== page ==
To date, “B Boy-Blues” has sold over 200,000 copies and has spawned a series of books in the continuation of the original story that readers fell in love with 25 years ago. The book’s theme centering Black gay love, while less controversial today, caused its share of pearl-clutching in 1994.
“I knew from the jump that because of the type of story it was telling that it most likely would not be embraced immediately,” said Hardy. I think that the controversy about who it was about, the type of story it told, the way that story was told, and particularly a character like Raheim, all those elements...it was like a bomb going off.”
Hardy tells Native Son that he wasn’t surprised by the initial reaction to his novel because it challenges “white supremacy, hetero-supremacy, and even some issues that we as Black SGL men have with each other.”
“I expected Caucasian queer folks to be put out [by “B-Boy Blues”] because they were not centered. At that moment in time just about every single novel written by a Black gay or bisexual identified gay man, the [Black gay] character was the fly in the buttermilk,” said Hardy.
“He did not exist in a Black centered world, whether that be at work or home, and certainly not with his man, because he was always conveniently attached to a Caucasian who was naturally racist but he always forgave him for being racist. I was like, what is that about?”
“A Game-Changing Novel For Black Gay/SGL Men
“B-Boy Blues” and the subsequent novels written by Hardy would prove to be a game-changer for the literary industry and for its impact on Black gay and same gender loving men, many of whom went on to become respected authors in their own right. Robert Jones Jr., the author of the highly anticipated debut novel “The Prophets,” is one of those writers influenced by Hardy.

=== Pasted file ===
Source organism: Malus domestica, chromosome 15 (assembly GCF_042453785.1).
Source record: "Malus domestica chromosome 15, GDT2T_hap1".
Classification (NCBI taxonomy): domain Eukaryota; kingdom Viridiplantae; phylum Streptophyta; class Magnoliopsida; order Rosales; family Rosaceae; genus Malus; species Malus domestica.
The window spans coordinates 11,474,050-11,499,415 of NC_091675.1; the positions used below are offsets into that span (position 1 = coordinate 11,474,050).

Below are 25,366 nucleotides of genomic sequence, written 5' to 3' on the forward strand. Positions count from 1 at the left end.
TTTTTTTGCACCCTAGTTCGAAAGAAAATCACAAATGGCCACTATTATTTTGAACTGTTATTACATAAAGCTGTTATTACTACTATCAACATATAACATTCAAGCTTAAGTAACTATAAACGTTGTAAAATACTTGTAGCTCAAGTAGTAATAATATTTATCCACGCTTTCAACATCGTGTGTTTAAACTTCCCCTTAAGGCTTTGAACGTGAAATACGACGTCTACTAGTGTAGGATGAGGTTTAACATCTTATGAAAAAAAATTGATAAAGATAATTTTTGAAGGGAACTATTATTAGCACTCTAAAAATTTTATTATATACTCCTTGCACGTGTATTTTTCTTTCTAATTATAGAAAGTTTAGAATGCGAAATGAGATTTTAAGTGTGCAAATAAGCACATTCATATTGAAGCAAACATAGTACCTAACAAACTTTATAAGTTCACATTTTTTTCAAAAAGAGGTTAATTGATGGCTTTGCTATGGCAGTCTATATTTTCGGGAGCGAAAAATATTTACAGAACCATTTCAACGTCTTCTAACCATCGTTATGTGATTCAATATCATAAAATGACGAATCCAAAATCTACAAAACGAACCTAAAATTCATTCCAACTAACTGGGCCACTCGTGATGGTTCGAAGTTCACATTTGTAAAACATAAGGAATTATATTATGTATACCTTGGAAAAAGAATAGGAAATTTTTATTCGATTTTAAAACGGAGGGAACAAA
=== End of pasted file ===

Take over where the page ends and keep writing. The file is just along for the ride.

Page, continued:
“It completely changed my idea of what Black gay male relationships could be. I didn’t know anybody like Raheim, but I knew many people like Mitchell. It completely opened my mind to the fact that there’s not just one type of Black gay male,” said Jones.
“It was so representative of the life that I was almost enjoying or living in secret,” said Moore. “I often say that so much of the life I was living at the time was at night in the dark, and this book brought to life so much of what I was encountering,” he added.
Queer writer Marrion Johnson, who read B-Boy Blues for the first time recently during an internship with Lambda Literary, said “the characters felt palpable on the page.”
“I read it and immediately I said, these are my friends. This is us. This is my community,” said Johnson.
“The thing that I love most about “B-Boy Blues,” kinda like when you’re looking at Black gay narratives on TV or in movies, it’s always one Black guy and one non-Black guy in a relationship together,” said Jones. “James Earl Hardy made sure that we had two Black ass men in love and that was the story that gave everybody else permission to say, ‘oh two Black men can be together.’ “B-Boy Blues” was a necessary intervention not just for me but for the whole world.”
Watch: The Griot Honors: A Tribute To James Earl Hardy—Celebrating 25 Years Of B-Boy Blues And Black Gay Storytelling in the clip below.